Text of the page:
Published:

26 comments

Red Tape Britain

Matthew Hancock is MP for West Suffolk. He is Minister of State for Business and Enterprise, Minister of State for Energy and Minister of State for Portsmouth.

When we came into government, nearly five years ago, the default position for Whitehall was to bandage up any problem with more red tape.

The result was damaging to the economy, and meant people who wanted to spend their time creating jobs and building businesses had to spend time instead dealing with this burden of bureaucracy. Until recently, many felt that government worked against – not for – business. Turning that attitude around has been a driving passion of Conservatives in Government.

We have waged war against bureaucracy and we’re beginning to see success. Today we can say that this is the first Parliament in modern history with a lower burden of domestic regulations at the end of it than at the start. The scale of the savings are a record £10 billion.

We have not been able to do it on our own. We’ve brought in and listened to over 30,000 businesses and individuals from across the UK, and together we’ve overhauled a convoluted, overly-cautious and enterprise-averse Whitehall machine.

It’s been detailed and painstaking work to rip out regulations that smothered growth and killed off jobs.

We’ve saved small firms £300 million by giving them the freedom to decide whether their accounts need to be audited, we’ve introduced Early Conciliation so employment issues can be settled more quickly, easing the burden for small firms, and we’ve fundamentally changed health and safety laws – meaning you can’t be done for health and safety so long as you behave reasonably.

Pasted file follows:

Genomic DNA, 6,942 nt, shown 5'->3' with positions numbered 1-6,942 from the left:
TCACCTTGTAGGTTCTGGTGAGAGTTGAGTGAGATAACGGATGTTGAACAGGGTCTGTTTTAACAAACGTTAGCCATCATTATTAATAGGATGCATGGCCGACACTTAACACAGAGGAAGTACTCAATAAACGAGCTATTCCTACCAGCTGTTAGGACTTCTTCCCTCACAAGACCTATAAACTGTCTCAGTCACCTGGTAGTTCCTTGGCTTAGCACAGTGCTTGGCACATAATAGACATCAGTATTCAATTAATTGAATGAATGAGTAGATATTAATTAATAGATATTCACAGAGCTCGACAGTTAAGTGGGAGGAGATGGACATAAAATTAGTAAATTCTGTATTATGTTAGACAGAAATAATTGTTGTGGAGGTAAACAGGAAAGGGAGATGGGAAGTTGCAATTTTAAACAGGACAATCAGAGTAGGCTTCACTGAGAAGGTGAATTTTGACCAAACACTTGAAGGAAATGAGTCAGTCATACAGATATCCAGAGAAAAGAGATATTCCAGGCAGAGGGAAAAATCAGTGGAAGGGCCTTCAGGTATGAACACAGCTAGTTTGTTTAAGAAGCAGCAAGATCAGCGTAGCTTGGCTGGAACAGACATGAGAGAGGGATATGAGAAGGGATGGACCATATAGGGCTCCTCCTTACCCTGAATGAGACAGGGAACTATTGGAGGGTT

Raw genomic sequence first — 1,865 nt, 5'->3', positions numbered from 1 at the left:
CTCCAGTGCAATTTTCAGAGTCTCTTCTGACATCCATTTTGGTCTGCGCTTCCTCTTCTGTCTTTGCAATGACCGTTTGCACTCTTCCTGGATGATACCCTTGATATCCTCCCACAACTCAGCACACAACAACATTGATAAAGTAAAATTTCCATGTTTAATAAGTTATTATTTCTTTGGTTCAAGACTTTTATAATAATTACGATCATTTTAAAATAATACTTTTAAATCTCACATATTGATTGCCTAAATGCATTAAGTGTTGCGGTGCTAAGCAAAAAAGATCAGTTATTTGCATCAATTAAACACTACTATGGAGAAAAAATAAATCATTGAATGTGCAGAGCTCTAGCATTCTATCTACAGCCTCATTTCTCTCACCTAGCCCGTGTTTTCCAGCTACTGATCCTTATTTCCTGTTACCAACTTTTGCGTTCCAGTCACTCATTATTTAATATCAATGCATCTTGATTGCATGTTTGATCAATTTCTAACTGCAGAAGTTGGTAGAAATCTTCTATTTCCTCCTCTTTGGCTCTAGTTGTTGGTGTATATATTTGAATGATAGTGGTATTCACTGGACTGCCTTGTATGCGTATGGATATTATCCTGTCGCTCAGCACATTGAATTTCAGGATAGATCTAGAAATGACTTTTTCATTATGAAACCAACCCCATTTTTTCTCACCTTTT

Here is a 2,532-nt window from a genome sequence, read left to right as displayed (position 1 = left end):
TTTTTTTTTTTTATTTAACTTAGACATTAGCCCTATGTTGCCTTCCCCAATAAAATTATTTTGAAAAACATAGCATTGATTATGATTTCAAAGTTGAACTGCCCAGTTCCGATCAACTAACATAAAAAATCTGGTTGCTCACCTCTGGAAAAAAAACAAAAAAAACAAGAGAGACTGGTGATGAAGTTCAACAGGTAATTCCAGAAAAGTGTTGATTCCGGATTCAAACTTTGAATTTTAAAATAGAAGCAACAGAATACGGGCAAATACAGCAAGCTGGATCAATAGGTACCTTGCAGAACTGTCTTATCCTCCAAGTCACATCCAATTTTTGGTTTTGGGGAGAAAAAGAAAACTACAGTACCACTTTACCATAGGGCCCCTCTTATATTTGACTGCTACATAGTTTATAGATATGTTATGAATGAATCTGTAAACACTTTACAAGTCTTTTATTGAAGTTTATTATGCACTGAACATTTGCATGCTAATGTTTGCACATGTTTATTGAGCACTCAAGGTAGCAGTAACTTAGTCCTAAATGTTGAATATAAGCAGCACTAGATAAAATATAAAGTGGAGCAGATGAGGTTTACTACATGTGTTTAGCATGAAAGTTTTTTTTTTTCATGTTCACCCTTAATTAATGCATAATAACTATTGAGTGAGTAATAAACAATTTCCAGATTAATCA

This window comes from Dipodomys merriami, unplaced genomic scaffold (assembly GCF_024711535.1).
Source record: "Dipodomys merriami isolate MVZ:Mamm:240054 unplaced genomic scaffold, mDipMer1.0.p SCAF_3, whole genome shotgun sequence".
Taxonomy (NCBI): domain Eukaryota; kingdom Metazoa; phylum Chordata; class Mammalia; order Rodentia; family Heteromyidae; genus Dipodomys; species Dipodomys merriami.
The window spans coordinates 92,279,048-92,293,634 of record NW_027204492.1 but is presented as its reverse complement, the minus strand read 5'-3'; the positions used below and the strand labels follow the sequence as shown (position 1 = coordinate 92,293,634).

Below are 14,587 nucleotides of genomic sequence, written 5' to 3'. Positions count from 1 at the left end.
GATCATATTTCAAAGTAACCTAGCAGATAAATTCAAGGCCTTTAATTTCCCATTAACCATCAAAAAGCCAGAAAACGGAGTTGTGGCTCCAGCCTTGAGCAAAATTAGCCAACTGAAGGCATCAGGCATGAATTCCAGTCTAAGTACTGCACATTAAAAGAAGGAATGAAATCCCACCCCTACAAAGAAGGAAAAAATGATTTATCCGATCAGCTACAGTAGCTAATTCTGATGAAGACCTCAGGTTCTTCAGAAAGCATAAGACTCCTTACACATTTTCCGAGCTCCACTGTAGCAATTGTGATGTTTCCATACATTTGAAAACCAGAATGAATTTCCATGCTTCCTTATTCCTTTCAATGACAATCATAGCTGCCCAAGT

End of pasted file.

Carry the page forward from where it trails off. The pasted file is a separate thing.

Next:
These are serious changes. But it’s the absurdities we’ve removed that show the depths of the problem we faced.

Babysitters had to register as a food business if they wanted to feed children. Village halls needed a license to play live music before 11pm. Bus companies had to hang on to mouldy fruit for 48 hours because it counted as lost property. Failing to report a grey squirrel on your land was a criminal offence.

We’ve even got rid of the age limit for buying chocolate liqueurs. Can you imagine the sorry sight of a group of teenagers sat on a park bench getting off their faces on a box of Thorntons?

In the next parliament, if we carry on this work, we can deliver a total £20 billion of savings by 2020, by reducing burdens on job creators. And we must win the same fight abroad. There are signs the EU are starting to follow our lead. The German Cabinet recently introduced the same “one in one out” rule we introduced. The last European Council signed up to the same approach in principle. Fine words. Now they must follow our lead – and we will make sure they do. The Conservatives in government will make Brussels take action and put jobs and growth first.

For me it’s personal.

I grew up in a small business near Chester, surrounded by my family’s small IT firm. I saw my parents battle to get their business off the ground. On one occasion a health and safety officer spent a two day visit inspecting the company. They wouldn’t let us pass the inspection because the bleach in the cupboard was not labelled properly. I remember writing the sign that said “do not drink” on the bleach in the kitchen cupboard – and with that we passed the inspection.

Making life easier for buisnesses to grow, create prosperity, and create jobs is vital to Conservatives. Yes, it’s because we believe in freedom and responsibility. But it’s more than that.

Our economy can’t flourish, and our nation can’t rise. So we must give enterprise its head. Let each idea flourish. Trust people and reduce the burden placed on them by the state.

Ending the burden of bonkers bureaucracy is part of that plan. Because we back Britain’s small businesses, and we always will.

26 comments for: Matthew Hancock MP: At last, an end to Labour’s burden of bonkers bureaucracy

Leave a Reply

You must be logged in to post a comment.